Long before I was married, I had a dream of what my domestic life would eventually look like. I saw a place where a large pot of something—a stew, a soup, a sauce—was always simmering on the stove. I’ve started to realize that vision, slowly.
When Pinta was very young, she had the charming habit of waking at about 5:00, and not going back to sleep. I would let Santa Maria stay in bed, and I would get up to take care of her. There was much I didn’t enjoy about this period of my life, but rising at that early hour gave me time to cook, which I liked.
These days, I’m better rested (we’re all better rested), but I have to scramble to get my cooking done. Lately, I’ve been making that big magical pot of food on the weekends.
One Saturday earlier this month, I made my dhal. Last Saturday, I made another old favorite, a Turkish lentil soup from the “Sundays at Moosewood Restaurant” cookbook. This lentil soup is different from any other that I’ve ever tasted. It is made with bulgur wheat, which releases a sweet and divine aroma when it is browned in the pan. Adding bulgur to the lentils makes for a complete protein, so the soup is very filling. It is seasoned with rosemary, and I just love it. Finished with fresh spinach, it really is a complete meal.
My girls, on the other hand, don’t care for it. They prefer Progresso’s canned lentil soup. They haven’t been reacting well to what I’ve been serving lately, but it won’t stop me from making good food for them. I tried using an immersion blender to puree the soup and its onions, but I wouldn’t suggest that. It made the soup look ugly and taste a bit weird. Pinta wasn’t fooled, and she chose not to eat any. She went hungry. Nina ate a bit (the blended version didn’t taste that bad), but she wasn’t really keen on it.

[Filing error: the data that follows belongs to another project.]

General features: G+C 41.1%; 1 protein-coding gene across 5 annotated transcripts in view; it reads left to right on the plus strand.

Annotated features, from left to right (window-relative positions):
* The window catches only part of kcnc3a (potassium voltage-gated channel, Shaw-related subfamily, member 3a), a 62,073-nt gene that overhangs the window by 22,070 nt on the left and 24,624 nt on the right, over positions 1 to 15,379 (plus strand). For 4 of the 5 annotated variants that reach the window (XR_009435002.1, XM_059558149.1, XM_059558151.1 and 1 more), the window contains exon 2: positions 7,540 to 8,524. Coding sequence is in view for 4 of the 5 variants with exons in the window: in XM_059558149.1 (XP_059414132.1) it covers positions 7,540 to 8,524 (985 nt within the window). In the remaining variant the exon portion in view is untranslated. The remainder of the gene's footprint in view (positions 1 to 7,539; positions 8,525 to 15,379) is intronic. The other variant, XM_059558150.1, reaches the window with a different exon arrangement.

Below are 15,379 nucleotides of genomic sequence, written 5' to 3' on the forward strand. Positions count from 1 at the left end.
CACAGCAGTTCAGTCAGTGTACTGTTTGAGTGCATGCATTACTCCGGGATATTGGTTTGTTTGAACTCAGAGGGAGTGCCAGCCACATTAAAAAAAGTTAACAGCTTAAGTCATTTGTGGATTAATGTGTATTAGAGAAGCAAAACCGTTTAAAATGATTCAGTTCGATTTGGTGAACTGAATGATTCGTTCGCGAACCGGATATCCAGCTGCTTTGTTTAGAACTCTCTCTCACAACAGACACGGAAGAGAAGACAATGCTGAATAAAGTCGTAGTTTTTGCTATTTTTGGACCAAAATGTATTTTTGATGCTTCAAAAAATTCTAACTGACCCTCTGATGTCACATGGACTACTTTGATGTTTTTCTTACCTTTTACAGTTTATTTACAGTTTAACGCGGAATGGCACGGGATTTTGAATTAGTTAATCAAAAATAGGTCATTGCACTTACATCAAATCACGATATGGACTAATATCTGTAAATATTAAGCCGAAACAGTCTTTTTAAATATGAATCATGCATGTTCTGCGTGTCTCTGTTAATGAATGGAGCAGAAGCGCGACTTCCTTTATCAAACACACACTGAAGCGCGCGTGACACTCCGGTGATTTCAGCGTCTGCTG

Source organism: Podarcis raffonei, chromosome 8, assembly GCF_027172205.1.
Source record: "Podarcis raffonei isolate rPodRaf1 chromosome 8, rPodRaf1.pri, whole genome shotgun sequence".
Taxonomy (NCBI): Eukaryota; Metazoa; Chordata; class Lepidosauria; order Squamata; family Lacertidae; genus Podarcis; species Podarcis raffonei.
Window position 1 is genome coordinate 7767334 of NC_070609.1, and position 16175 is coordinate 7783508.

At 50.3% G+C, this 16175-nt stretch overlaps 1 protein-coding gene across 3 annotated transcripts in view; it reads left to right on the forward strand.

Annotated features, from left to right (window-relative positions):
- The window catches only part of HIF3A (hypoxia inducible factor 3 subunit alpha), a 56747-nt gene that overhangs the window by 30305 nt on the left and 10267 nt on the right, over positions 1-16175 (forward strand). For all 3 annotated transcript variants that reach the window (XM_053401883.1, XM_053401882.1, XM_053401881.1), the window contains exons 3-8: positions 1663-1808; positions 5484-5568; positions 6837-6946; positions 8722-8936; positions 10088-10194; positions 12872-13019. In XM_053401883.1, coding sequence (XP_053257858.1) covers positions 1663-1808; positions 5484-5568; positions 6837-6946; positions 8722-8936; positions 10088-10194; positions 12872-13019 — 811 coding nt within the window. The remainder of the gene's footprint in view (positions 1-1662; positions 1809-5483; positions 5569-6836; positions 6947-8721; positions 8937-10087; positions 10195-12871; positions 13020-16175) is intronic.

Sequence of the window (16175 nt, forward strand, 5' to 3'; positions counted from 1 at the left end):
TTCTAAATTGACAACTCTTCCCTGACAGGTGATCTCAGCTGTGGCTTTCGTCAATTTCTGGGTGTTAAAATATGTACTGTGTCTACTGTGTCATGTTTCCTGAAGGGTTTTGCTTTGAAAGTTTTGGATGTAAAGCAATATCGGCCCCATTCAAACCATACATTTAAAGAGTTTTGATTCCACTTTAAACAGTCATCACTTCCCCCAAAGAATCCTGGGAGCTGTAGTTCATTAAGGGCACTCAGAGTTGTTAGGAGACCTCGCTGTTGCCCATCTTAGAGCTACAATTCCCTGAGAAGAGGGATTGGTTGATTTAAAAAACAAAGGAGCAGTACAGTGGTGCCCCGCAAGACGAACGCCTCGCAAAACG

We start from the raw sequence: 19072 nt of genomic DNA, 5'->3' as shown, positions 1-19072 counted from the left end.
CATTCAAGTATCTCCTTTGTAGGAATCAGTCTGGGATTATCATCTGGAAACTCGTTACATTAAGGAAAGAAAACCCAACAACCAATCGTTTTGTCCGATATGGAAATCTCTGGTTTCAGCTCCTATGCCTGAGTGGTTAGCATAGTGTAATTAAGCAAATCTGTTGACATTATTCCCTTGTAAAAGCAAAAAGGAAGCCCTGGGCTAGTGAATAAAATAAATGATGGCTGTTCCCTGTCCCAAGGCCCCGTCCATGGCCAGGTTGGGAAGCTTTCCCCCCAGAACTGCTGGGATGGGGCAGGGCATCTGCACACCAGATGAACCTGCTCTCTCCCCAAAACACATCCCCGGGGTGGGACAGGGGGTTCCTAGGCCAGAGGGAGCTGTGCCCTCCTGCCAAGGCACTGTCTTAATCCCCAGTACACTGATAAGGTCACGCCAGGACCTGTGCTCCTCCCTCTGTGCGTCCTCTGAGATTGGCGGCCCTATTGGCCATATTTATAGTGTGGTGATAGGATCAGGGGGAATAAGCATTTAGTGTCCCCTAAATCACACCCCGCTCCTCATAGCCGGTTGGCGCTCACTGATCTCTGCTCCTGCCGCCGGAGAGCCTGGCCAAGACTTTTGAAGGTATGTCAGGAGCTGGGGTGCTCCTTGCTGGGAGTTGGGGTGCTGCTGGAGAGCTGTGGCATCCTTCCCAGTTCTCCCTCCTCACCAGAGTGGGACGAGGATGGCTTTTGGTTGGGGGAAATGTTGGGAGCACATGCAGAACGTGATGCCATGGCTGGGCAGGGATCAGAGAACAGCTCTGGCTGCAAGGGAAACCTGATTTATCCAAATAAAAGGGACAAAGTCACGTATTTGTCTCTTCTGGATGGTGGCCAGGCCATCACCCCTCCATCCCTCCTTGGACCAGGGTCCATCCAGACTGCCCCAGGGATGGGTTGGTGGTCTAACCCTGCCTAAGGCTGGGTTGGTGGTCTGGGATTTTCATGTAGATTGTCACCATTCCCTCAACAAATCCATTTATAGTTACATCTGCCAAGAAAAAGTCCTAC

Earlier, when the soup was simmering, I took down a can of the Progresso soup and read the label to Nina. It’s a very healthy soup (aside from any BPA concerns), but I was surprised to read that sugar is among its ingredients. I shouldn’t have been. Many commercial foods cheat with a bit of sugar to hook the consumer. When I gave Nina my Turkish lentil soup, she tasted it and said, “It needs sugar, dad.” Believe, me, it doesn’t.
Turkish Lentil Bulgur Soup
- 1 cup lentils
- 5 cups water (or chicken or vegetable stock)
- 1 teaspoon salt
- Olive Oil
- 1 large onion, chopped
- 3 cloves garlic, chopped
- A dash cayenne
- 2 bay leaves
- 1/2 cup raw bulgur
- 1/4 cup chopped fresh parsley
- 1 28-ounce can peeled plum tomatoes
- 1/4 cup tomato paste
- Pinch of dried rosemary
- Salt and pepper, to taste
- 2 cups washed baby spinach
Rinse the lentils and bring them to a boil in the salted water or stock. Reduce heat to a simmer and cook, covered, for about forty minutes.
While the lentils are cooking, heat the olive oil in a heavy soup pot and saute the onions until they are translucent.
Add the garlic, cayenne, bay leaves, and bulgur. Stir, until the onions and bulgur are lightly browned.
Mix in the tomatoes and parsley.
Pour the cooked lentils into the pot.
Add the tomato paste and rosemary.
Simmer for another 15 minutes or so; until the lentils are tender. If the soup looks too dry, add some boiling water or hot stock.
Remove the bay leaves and serve, stirring the fresh spinach into the soup (I do this in each serving bowl) until it wilts. Garnish with more parsley, if you would like.